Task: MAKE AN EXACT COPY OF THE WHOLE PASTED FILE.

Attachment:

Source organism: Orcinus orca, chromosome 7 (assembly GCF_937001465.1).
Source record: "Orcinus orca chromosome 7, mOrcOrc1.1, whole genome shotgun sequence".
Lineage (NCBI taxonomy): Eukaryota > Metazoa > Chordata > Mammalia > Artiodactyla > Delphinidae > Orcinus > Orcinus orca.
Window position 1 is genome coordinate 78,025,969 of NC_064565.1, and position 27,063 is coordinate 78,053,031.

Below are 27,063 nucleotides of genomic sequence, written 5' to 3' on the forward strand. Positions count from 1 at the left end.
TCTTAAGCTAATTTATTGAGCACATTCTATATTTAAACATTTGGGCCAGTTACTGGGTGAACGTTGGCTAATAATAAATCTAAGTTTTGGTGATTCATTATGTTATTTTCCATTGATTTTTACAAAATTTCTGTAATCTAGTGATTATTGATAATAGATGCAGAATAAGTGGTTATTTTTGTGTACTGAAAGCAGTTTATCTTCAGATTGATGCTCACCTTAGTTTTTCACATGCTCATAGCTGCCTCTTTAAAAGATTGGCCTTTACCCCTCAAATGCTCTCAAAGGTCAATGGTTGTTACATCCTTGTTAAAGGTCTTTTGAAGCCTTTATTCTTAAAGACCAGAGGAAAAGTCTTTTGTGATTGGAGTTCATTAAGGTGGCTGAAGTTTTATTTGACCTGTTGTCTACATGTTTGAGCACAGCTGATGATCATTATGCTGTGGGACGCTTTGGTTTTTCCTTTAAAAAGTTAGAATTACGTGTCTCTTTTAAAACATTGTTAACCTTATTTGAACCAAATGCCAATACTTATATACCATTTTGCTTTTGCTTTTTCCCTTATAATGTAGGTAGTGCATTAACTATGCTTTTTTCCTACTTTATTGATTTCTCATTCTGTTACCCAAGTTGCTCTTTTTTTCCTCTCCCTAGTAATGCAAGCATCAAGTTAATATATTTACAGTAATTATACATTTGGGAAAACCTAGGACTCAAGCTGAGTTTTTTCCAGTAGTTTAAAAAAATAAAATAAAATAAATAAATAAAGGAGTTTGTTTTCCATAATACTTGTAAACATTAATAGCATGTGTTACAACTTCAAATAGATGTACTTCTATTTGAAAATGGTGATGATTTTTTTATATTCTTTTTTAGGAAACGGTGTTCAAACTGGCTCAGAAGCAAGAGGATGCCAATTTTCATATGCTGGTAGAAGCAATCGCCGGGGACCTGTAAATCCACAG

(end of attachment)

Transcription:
Source organism: Orcinus orca, chromosome 7 (assembly GCF_937001465.1).
Source record: "Orcinus orca chromosome 7, mOrcOrc1.1, whole genome shotgun sequence".
Lineage (NCBI taxonomy): Eukaryota > Metazoa > Chordata > Mammalia > Artiodactyla > Delphinidae > Orcinus > Orcinus orca.
Window position 1 is genome coordinate 78,025,969 of NC_064565.1, and position 27,063 is coordinate 78,053,031.

Below are 27,063 nucleotides of genomic sequence, written 5' to 3' on the forward strand. Positions count from 1 at the left end.
TCTTAAGCTAATTTATTGAGCACATTCTATATTTAAACATTTGGGCCAGTTACTGGGTGAACGTTGGCTAATAATAAATCTAAGTTTTGGTGATTCATTATGTTATTTTCCATTGATTTTTACAAAATTTCTGTAATCTAGTGATTATTGATAATAGATGCAGAATAAGTGGTTATTTTTGTGTACTGAAAGCAGTTTATCTTCAGATTGATGCTCACCTTAGTTTTTCACATGCTCATAGCTGCCTCTTTAAAAGATTGGCCTTTACCCCTCAAATGCTCTCAAAGGTCAATGGTTGTTACATCCTTGTTAAAGGTCTTTTGAAGCCTTTATTCTTAAAGACCAGAGGAAAAGTCTTTTGTGATTGGAGTTCATTAAGGTGGCTGAAGTTTTATTTGACCTGTTGTCTACATGTTTGAGCACAGCTGATGATCATTATGCTGTGGGACGCTTTGGTTTTTCCTTTAAAAAGTTAGAATTACGTGTCTCTTTTAAAACATTGTTAACCTTATTTGAACCAAATGCCAATACTTATATACCATTTTGCTTTTGCTTTTTCCCTTATAATGTAGGTAGTGCATTAACTATGCTTTTTTCCTACTTTATTGATTTCTCATTCTGTTACCCAAGTTGCTCTTTTTTTCCTCTCCCTAGTAATGCAAGCATCAAGTTAATATATTTACAGTAATTATACATTTGGGAAAACCTAGGACTCAAGCTGAGTTTTTTCCAGTAGTTTAAAAAAATAAAATAAAATAAATAAATAAAGGAGTTTGTTTTCCATAATACTTGTAAACATTAATAGCATGTGTTACAACTTCAAATAGATGTACTTCTATTTGAAAATGGTGATGATTTTTTTATATTCTTTTTTAGGAAACGGTGTTCAAACTGGCTCAGAAGCAAGAGGATGCCAATTTTCATATGCTGGTAGAAGCAATCGCCGGGGACCTGTAAATCCACAG